What Class is the Jackson?
One of the questions that we get from time to time is: “what class of ship is the CSS Jackson?” Classification is really the identification of similarities among vessels, especially those built for the Navy. These ships are built using the same plan but can have some differences. During the early part of American ship-building history, builders, and engineers at various shipyards around the country were given general directions but were given flexibility to adjust to various problems. This was extended to when a vessel was being equipped. Local blacksmiths, for instance, never made an item exactly alike with other artisans in other locales. Even with so many variables in play, two or more ships may be built on the same plans but could look somewhat different. We would put them in the same class.
The curious problem with the Jackson is that it is the most transformed ironclad of the Confederate Navy. When the ironclad built in Columbus was laid down, constructors and engineers in the Confederate Navy agreed that the vessel would be built using the same plans as the CSS Missouri, which was designed specifically for river use. The Chattahoochee River has many challenges including having the lower reaches of the river see very low water levels during the hot summer months. A large ironclad must be able to operate in these waters. The Missouri plan featured a shallow draft, a large protective casemate, and a center paddlewheel. James Warner, Augustus McLaughlin, and Charles Blain were given the assignment to build an ironclad at Columbus along the same plans.
Sometime in late 1862, the strange vessel began to take shape at the shipyard on the banks of the Chattahoochee. In December 1863, Warner, McLaughlin, and Blain agreed to try to launch the vessel with the expected high water due in late December or early January. On January 1, the high water came and was more than expected. They were unable to get the ironclad loose and in the water. The ship just would not move.
After sending reports to the Navy Department, the decision to redesign the ironclad was made. The center paddlewheel was removed, and the hole was filled in. The whole vessel was lengthened to allow for two propellors. Finally, with the paddlewheel out of the way, the casemate was shortened to lighten the overall weight.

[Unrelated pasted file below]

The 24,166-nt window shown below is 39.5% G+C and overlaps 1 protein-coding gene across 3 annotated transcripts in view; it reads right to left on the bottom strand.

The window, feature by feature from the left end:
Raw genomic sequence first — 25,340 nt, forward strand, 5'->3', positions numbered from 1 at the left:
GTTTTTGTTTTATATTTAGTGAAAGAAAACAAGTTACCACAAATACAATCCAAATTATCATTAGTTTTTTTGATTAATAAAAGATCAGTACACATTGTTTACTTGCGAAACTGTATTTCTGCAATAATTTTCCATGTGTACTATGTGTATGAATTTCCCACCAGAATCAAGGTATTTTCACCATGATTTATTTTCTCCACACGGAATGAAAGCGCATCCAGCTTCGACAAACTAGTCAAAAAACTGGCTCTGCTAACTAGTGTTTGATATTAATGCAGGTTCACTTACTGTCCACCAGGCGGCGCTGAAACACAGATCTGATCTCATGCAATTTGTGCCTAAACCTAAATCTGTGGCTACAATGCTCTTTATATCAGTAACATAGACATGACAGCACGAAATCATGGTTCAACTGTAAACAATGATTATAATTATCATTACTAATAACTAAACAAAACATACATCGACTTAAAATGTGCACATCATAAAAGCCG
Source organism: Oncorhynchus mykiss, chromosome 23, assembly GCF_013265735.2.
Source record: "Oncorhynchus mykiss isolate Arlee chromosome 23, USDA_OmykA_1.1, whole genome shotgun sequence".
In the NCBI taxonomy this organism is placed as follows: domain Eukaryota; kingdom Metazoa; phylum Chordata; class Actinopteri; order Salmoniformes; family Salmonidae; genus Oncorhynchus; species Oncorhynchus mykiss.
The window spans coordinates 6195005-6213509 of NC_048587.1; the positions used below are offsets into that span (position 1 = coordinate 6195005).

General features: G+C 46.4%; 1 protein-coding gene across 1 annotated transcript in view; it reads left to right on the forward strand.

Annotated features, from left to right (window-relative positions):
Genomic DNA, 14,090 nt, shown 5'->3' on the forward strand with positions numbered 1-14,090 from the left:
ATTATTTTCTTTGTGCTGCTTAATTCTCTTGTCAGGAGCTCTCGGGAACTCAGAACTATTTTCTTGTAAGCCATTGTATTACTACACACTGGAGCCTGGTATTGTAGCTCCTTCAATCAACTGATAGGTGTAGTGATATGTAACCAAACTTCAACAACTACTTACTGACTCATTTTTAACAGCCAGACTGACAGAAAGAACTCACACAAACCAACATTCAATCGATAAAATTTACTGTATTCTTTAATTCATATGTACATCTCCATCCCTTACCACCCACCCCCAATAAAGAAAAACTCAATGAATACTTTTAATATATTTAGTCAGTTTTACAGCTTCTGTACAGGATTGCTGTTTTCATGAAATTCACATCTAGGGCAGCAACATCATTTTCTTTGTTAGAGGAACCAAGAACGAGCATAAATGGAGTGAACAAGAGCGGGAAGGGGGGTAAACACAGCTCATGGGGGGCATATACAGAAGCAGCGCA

The story of the construction of the Jackson is a bit unusual, but it does reveal the way that different shipyards dealt with problems in different ways and thus, producing different looking vessels. In reality, any classification that we put on these ships in the modern era is more for us to understand and visualize these ships. It also reveals the nature of shipbuilding practices in the mid-nineteenth century (but that’s a story for another time.) General practice, though, is to name the class of ships from the first vessel produced along a single set of plans.
Naval historians have argued different ways to classify Civil War warships. In fact, our very own Bob Holcombe helped push the idea of Confederate ironclads built along the riverways of the South to be identified as “diamond-hulled.” If one were to slice the ironclad into two parts and look at the parts, they are hexagonal in shape, thus a diamond hull. These river ironclads are flat bottomed to be able to maneuver along the rivers. They are also “boxy” to allow for the use of carpenters not skilled in shipbuilding.
So, what class is the Jackson? Well, it is “diamond-hulled.” Other than being diamond shaped, it’s in a class all its own. If you haven’t seen the Jackson in some time, come see it now. And, in case you haven’t heard, we’re working on a new exhibit to include the reconstructed fantail. We can’t wait to show it off.
Director of History & Collections